Capturing the Killer Nurse

I watched my third documentary of the day, this time on Netflix, but this was a very familiar story. Capturing the Killer Nurse is a new documentary that detailed the mass murderer Charlie Cullen, a male nurse who had killed dozens of patients at the hospitals that he had worked.

I say it was familiar because just a few weeks ago, I watched a movie on Netflix called The Good Nurse, which was the true story of Charlie Cullen, starring Eddie Redmayne and Jessica Chastain.

This documentary started off with the voice of Charlie Cullen in recordings he made after he had been arrested. That kicked things off dramatically. There were also interviews with all of the main components involved with Cullen, including Amy Loughren, the nurse who helped the police get evidence against Cullen at great personal risk, Donna Hargreaves, another nurse who worked with Cullen, Danny Baldwin and Tim Braun, who worked the case against Cullen, and several members of the victims’ families.

The story of Charlies Cullen and the process of capturing him is compelling, no doubt. It is a story that has moments that are difficult to believe. Unfortunately, most of this documentary was extremely standard and very little stood out as a well filmed or risk taking documentary. The music in the background ranged from annoying to downright obscene (the whole ‘Sunshine of My Life’ stuff was horrific). Much of this documentary reminded me of the basic TV true crime stories you may see on Discovery or Court TV.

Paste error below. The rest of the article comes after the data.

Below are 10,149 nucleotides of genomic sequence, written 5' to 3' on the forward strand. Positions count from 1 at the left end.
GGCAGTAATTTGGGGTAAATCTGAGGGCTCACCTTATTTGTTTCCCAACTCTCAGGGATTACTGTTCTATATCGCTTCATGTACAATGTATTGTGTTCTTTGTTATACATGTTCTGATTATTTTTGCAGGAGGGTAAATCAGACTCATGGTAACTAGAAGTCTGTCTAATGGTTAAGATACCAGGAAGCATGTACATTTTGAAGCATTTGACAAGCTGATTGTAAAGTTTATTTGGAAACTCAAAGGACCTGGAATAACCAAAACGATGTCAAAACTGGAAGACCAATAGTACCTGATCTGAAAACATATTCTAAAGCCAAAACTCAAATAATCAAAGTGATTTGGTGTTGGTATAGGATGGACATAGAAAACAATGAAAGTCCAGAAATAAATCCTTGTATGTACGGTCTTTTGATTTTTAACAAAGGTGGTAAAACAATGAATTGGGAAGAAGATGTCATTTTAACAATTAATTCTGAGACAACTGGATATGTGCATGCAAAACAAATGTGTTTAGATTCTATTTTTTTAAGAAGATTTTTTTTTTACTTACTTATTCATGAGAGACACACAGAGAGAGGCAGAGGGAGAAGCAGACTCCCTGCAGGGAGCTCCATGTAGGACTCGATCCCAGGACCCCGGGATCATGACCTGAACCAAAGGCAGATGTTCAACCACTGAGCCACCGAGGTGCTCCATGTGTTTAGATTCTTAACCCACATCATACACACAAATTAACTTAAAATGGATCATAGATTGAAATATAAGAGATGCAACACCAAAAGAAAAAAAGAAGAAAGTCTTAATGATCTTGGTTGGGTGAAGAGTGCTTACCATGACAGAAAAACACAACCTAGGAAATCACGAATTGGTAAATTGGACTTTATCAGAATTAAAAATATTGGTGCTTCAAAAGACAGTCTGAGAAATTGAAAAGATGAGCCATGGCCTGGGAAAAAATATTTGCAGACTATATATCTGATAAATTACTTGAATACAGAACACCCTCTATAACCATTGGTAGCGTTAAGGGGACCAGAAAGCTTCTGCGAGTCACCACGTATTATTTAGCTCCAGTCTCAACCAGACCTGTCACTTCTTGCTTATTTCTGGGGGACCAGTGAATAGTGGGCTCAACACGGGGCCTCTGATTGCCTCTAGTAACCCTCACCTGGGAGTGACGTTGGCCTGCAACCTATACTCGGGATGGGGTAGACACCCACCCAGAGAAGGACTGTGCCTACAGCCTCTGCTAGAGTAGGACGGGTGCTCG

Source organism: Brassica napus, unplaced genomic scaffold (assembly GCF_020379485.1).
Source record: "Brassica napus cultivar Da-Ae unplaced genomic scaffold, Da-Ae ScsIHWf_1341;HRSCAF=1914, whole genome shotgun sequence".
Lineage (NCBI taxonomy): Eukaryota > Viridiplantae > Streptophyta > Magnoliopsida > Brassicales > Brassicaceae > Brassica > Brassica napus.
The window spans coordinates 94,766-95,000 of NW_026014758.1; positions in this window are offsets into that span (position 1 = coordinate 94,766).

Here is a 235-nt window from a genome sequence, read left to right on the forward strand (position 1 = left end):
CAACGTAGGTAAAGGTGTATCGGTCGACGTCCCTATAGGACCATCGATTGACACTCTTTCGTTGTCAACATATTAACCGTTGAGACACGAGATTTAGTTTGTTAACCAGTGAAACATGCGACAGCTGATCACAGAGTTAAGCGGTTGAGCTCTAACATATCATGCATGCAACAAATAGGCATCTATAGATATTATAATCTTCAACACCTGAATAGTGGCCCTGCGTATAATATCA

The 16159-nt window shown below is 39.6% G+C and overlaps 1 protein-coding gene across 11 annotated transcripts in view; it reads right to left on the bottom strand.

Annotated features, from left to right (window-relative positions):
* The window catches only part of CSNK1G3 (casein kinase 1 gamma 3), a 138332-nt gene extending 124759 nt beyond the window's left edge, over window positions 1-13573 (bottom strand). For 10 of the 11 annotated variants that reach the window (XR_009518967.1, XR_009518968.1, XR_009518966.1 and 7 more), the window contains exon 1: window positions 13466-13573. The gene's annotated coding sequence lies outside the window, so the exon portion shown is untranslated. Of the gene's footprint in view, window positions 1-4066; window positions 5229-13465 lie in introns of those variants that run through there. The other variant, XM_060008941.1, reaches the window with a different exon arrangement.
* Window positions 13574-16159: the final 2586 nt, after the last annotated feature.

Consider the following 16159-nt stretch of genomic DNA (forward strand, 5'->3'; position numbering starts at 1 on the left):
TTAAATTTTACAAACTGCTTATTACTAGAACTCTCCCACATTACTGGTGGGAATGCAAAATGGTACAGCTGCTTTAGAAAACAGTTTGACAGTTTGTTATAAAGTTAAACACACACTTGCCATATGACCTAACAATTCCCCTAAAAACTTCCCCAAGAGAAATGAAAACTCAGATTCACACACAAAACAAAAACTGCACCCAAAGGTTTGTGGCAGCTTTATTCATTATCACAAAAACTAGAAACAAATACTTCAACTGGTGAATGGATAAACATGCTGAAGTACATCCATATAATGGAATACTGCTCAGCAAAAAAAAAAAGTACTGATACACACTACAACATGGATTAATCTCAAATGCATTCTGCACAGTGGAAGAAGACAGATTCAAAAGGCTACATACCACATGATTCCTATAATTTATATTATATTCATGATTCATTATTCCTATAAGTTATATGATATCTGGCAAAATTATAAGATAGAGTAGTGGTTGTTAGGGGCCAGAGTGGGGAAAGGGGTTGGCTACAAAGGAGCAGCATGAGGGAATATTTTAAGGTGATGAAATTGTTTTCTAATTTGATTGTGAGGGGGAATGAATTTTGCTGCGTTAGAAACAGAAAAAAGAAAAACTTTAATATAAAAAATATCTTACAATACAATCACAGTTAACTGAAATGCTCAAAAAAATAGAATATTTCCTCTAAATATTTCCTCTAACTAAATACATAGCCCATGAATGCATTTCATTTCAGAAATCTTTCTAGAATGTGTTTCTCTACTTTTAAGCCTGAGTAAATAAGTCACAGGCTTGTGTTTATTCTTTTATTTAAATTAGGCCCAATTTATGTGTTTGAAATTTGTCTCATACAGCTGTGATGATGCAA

This basically just states the crimes in a timeline of events, not engaging with the narrative. The documentarians were fortunate that this story is as compelling as it is, because the tension was not built by anything else besides the tale.

What I would have liked was more details, more depth about the series of hospitals that allowed Cullen to work for them despite there being evidence or, at the very least, suspicion that he was involved with something shady. What some of these hospital administrators did was unbelievably wrong and simply criminal, and they shuffled this nurse off because of a bottom line. That is something I want to know more about. This doc touched on this aspect of the case, but it did not go into enough details.

Overall, this doc is a basic one that does a good job of telling the story, but does not provide any special manner of involving the audience outside of just telling the tale. It is a story that people need to know, but it is covered better in the movie The Good Nurse than it is here. I assume Netflix considered those two films as complimentary, but The Good Nurse is considerably stronger.

2.75 stars

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